Escaping the Vulture Which We Call Sickness

Henri Amiel

Henri Amiel

 “To feel keenly the poetry of a morning’s roses, one has to have just escaped from the claws of this vulture which we call sickness”   ...Henri Frederic Amiel

According to Wikipedia, Henri Amiel was, among other things, a Swiss moral philosopher and a poet, but whatever he was, I’m sure of one thing — he was filled with much wisdom. For only such a person could cram as much knowledge and truth into a few words; as he did in the above quote. And even though I can clearly perceive the profound truth it sets forth, still a question jumps quickly into my mind, which is this; what did he mean by the poetry of a morning’s roses?

Well, even though it’s a metaphorical happening, let’s take a look and see if we can discover some substance in it. Whatever he meant, one thing’s for certain; unless a person is healthy and energetic with a passion for life they’ll never be aware of the poetry emitted by flowers — nor understand it.

07-26-aAnd, relatively speaking, there aren’t that many humans who are healthy enough that, when they awake in the morning, they’re ready, or able, to feel this poetry. Only those who have achieved true health, and the happiness that accompanies it, would even be aware of such a thing. But those who have achieved this state are not only aware that the morning is filled with the metaphorical and poetical song of the flowers, but they also have the ability to sense it — and are immediately drawn to it.

Healthy and jubilant people see beauty and good in everything and everywhere. They arise from their sleep, anxious to greet the new day with a smile of thanks and gratitude. They can feel the vibrancy of love, and of beauty, and of life itself. They don’t notice the clouds, even when it’s an overcast sky – all they can see, and feel, is light and beauty everywhere. These people may not physically hear the flowers speaking, but they can feel it in the depths of their beings – and to them it’s the same feeling which the two great English Poets, William Blake,  and Elizabeth Barrett Browning were experiencing when they wrote the following poetic words:

07-26-cBlake revealed a truth that those who are still caught in the claws of this vulture which we call sickness, will find difficult to understand. He said; “The tree which moves some to tears of joy is in the eyes of others only a green thing that stands in the way.”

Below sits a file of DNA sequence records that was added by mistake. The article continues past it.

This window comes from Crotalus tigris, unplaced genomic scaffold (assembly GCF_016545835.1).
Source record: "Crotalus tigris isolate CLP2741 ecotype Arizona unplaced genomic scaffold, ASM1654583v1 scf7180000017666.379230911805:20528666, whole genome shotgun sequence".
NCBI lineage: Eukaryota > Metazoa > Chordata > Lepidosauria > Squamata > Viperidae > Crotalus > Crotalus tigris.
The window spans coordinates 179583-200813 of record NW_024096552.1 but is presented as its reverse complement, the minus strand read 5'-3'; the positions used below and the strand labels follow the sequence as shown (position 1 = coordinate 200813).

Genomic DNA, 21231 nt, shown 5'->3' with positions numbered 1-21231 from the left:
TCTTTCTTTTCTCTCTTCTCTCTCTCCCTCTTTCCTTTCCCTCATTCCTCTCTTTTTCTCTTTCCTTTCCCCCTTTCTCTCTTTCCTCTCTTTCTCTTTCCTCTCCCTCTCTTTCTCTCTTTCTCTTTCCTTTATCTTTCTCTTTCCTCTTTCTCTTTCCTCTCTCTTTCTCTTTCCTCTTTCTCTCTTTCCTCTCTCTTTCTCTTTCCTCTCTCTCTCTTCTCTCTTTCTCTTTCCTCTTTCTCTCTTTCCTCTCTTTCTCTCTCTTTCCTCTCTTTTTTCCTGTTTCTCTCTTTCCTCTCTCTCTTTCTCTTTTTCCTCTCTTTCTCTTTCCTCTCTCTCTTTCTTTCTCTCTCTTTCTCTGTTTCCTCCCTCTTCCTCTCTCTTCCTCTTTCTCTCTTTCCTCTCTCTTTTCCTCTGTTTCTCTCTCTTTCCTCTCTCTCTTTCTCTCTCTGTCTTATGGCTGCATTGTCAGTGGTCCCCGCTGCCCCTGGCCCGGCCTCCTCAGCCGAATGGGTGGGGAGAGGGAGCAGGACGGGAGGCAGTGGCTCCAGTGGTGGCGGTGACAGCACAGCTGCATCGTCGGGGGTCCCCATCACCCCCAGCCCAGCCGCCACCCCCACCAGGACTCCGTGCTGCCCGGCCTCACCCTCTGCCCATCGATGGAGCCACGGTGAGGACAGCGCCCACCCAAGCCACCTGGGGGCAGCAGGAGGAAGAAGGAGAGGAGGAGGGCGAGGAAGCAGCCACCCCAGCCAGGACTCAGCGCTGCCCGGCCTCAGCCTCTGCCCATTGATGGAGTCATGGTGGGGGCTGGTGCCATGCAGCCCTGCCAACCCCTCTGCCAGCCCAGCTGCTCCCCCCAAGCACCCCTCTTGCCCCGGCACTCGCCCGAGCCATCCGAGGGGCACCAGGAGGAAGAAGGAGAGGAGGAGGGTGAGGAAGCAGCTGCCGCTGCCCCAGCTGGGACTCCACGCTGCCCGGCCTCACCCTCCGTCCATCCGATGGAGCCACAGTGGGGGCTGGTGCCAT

And because Browning was caught in this vulture’s claws for much of her life, she may not have been able to feel the flower’s poetry for much of it. Even so there were times when she experienced the escape mentioned in the opening quote I used for this post. Without experiencing this, she could not have seen the truth contained in these heavenly words, which she penned; “Earth’s crammed with heaven, And every common bush afire with God: But only he who sees, takes off his shoes.” Even though it was, in all probability, unintentional, she wholeheartedly reinforced Blake’s revelation.

07-26 Burning BushAnd, as with all of us, there probably were times when Blake also got caught in the claws of this vulture which we call sickness, and escaped. For it’s these types of experiences that allow people to see such things as a tree being more than a green thing that stands in the way, or a bush as being afire with God.

Whether we see a tree or a bush as a green thing that stands in the way, or as a thing of absolute perfection and beauty afire with God depends entirely upon our beliefs and our perceptions. Those people who symbolically take off their shoes as they are moved to tears of joy do so because of their knowledge and understanding that the tree — or bush — is just a material manifestation of something far more beautiful than the physical eyes can see. The physical eyes see only a tree or a bush, but the imagination sees manifested reminders of the magnificence and beauty that lies beyond this physical realm.

They see the truth that the same Source of life that expressed itself as a tree or a bush has also expressed itself as the being observing them. It’s the realization of, and the recognition of, a mutual connection to something far more wondrous and glorious than this physical world — which, the observing of the tree or bush has brought to the surface — that causes them to symbolically remove their shoes as the tears of joy flow.

Whether it’s feeling the poetry of a morning’s roses, observing a tree and being moved to tears of joy, or perceiving every common bush afire with God it always contains one common element, which is, those who do either, have escaped from the claws of this vulture which we call sickness.

Marcus Cicero

Marcus Cicero

In closing this post, I’m going to leave you with some powerful words of wisdom from the ancient, Roman philosopher, Marcus Cicero. It’s my hope that his observation will help us to understand just how important our thoughts are to our health. He said; “In a disordered mind, as in a disordered body, soundness of health is impossible.”

Thanks for reading, and until next time, use your imagination and see yourself healthy and happy regardless of what any physical symptoms may be trying to tell you; keep exercising, eat healthy, and may God richly bless you.

Please Note: The ideas and opinions expressed in this post  represent my own experiences and beliefs as I perceive them.


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